I enjoy a good Regency romance every once in a while, and I’d read that this one is the next best thing to Georgette Heyer. I don’t know if I’d go that far, but I do think the book is very well written and often entertaining. I enjoy the “marriage of convenience turns into something more” trope, so I was predisposed to like the plot, and I also liked both Nev and Penelope as characters. Specifically, I was a big fan of how Nev grows and changes throughout the book. He starts out as a careless young man — albeit a likable one — who lives entirely for pleasure. But when he is confronted with his responsibilities for the first time, he takes them seriously and tries to learn all he can. I also sympathized with Penelope quite a bit, as she experiences a lot of insecurity when she marries “above” herself. I did get annoyed at all the misunderstandings between her and Nev, though; every time it seemed like they were finally on the same page, one of them would second-guess the relationship for no good reason. There was also a lot more, ahem, “romance” than I was expecting. But overall, as Regency romances go, this is a fairly enjoyable one.

Review: Just Like Heaven

Just Like HeavenJulia Quinn, Just Like Heaven

Lady Honoria Smythe-Smith is desperate to be married. Though she is part of a large, affectionate family, things have been very quiet in her parents’ house ever since her brother Daniel fled England after seriously wounding a man in a duel. Honoria longs to start her own family and once again feel surrounded by love; and as an added bonus, once she is married, she’ll no longer have to perform at the Smythe-Smiths’ infamous musicales. Meanwhile, Marcus Holroyd, the Earl of Chatteris, is Daniel’s best friend and has always felt more at home with the Smythe-Smiths than with his own distant family. Marcus and Honoria have always been friendly, but when a sprained ankle and a dangerous illness throw them together, they both begin to suspect that their relationship is deepening into something more.

I basically picked up this book for two reasons: 1) It shares a title with a really great Cure song, and 2) I’m a sucker for ridiculous British surnames. Fortunately, I ended up enjoying it quite a bit! Marcus is a delightful hero; he comes across as proud and brooding, but only because he feels shy and socially awkward (shades of Mr. Darcy!). And Honoria is a sweet girl with just enough humor to keep her from being insipid. Somewhat unusually for a Regency romance, most of this book doesn’t take place during the London Season; rather, Honoria spends a good portion of it nursing Marcus back to health from a life-threatening fever. Some might find the sickroom scenes tedious, but to me they underscored why Marcus and Honoria make such a great pair. All in all, I’d definitely recommend this light, quick read to fans of Regency romances, and I’ll probably pick up something else by Julia Quinn in the future.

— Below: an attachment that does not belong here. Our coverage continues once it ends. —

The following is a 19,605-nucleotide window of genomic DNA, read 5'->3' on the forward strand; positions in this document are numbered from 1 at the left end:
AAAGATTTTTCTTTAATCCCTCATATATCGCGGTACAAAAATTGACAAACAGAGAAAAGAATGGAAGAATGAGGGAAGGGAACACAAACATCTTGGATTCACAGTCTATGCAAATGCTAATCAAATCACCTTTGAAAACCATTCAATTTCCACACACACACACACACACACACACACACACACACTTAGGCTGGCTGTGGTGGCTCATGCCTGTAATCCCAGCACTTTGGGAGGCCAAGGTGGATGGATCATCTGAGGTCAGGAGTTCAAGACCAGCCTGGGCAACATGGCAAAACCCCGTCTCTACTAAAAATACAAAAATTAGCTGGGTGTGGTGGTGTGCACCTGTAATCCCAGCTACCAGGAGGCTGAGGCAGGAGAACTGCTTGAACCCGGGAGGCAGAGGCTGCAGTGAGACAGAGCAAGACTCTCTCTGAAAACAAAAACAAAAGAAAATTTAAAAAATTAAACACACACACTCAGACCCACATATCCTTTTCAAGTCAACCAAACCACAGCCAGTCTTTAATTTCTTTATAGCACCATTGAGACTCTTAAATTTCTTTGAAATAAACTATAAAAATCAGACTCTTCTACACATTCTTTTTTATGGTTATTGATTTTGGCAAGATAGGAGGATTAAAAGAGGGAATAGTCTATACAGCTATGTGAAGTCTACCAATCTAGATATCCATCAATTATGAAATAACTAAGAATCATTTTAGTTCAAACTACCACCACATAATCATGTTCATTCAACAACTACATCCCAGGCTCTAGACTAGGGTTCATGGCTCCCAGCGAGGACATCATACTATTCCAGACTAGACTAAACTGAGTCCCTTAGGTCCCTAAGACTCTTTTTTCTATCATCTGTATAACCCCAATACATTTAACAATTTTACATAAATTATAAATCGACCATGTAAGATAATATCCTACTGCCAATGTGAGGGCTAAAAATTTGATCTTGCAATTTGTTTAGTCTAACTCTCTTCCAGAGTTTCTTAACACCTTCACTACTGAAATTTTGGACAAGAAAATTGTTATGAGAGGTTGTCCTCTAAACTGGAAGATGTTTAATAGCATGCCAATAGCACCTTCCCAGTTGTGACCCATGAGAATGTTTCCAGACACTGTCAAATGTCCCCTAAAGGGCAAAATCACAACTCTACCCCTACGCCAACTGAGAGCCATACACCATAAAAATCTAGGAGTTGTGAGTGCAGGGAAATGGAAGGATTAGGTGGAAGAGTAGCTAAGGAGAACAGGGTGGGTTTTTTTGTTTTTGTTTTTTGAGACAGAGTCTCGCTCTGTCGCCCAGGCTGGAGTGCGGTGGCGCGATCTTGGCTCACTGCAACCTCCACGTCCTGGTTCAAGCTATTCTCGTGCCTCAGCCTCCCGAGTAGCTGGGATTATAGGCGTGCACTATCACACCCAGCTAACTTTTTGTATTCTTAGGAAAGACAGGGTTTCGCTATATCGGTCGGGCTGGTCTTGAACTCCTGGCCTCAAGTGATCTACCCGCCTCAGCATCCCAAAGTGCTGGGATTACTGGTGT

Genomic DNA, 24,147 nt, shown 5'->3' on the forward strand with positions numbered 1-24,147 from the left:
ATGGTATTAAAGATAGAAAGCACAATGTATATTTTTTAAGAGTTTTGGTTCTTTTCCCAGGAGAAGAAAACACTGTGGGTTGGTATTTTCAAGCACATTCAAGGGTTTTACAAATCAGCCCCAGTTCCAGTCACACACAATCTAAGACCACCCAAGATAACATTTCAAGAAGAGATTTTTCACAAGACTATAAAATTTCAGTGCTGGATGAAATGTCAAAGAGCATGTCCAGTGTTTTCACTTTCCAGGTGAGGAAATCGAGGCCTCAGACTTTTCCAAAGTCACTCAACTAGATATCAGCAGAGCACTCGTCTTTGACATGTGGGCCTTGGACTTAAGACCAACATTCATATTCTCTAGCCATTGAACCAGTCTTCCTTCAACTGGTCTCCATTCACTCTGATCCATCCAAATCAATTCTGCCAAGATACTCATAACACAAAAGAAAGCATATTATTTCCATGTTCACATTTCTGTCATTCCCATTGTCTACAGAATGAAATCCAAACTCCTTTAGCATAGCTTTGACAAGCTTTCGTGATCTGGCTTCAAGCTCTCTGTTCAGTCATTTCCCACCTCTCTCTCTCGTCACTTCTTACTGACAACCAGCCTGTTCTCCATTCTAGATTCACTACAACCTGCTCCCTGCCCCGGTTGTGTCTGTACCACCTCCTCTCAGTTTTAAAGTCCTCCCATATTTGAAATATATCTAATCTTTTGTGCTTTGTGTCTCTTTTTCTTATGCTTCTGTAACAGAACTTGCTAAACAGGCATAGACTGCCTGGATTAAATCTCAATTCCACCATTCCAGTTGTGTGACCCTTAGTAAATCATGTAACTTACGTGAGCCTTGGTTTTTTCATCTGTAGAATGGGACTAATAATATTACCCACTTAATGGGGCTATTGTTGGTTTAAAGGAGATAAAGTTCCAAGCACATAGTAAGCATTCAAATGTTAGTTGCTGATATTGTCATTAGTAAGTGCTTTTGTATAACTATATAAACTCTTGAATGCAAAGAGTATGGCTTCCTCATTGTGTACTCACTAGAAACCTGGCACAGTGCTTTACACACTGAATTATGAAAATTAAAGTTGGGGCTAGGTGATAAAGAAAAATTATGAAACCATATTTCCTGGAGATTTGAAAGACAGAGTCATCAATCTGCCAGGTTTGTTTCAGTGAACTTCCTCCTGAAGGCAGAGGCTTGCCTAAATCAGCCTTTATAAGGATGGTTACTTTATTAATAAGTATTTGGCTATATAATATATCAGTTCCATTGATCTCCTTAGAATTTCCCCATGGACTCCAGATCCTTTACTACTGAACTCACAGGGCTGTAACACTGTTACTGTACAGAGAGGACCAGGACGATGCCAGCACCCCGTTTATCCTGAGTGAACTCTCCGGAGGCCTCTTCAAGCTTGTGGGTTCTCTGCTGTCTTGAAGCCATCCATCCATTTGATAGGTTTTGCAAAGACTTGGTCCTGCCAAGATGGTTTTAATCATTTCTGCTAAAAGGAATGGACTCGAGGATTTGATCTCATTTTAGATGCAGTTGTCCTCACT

Review: Julia and the Master of Morancourt

Julia and the Master of Morancourt: A Novel…Janet Aylmer, Julia and the Master of Morancourt

Julia Maitland, the oldest of three sisters, is expected to marry well so that her family will be supported when her father dies. She vows that she will not marry a man she doesn’t love, but she nevertheless agrees to her mother’s various schemes to introduce her to eligible men. While visiting a friend of the family, Harry Douglas, Julia becomes acquainted with his son Kit and is immediately attracted to him; however, as a younger son, Kit isn’t a good match from a monetary standpoint. Throughout the course of the novel, Julia strives to reconcile her familial responsibility with her heart.

I’m a sucker for a good Regency-era love story, so I was expecting to enjoy this book much more than I did. The “marry rich to support the family” plot is horribly overdone in this genre (and no one has ever done it as well as Jane Austen, so part of me wonders why people are even still trying). Also, there was no suspense whatsoever. Even a subplot about possible illegal activity involving Kit’s servants failed to hold my interest, mostly because the solution to the entire thing was so blatantly obvious from the beginning. There was also something jarring about the writing style; though the book tries to imitate period language, it comes off sounding stilted and awkward. All in all, I was disappointed in this book. Should have picked up a Georgette Heyer novel instead!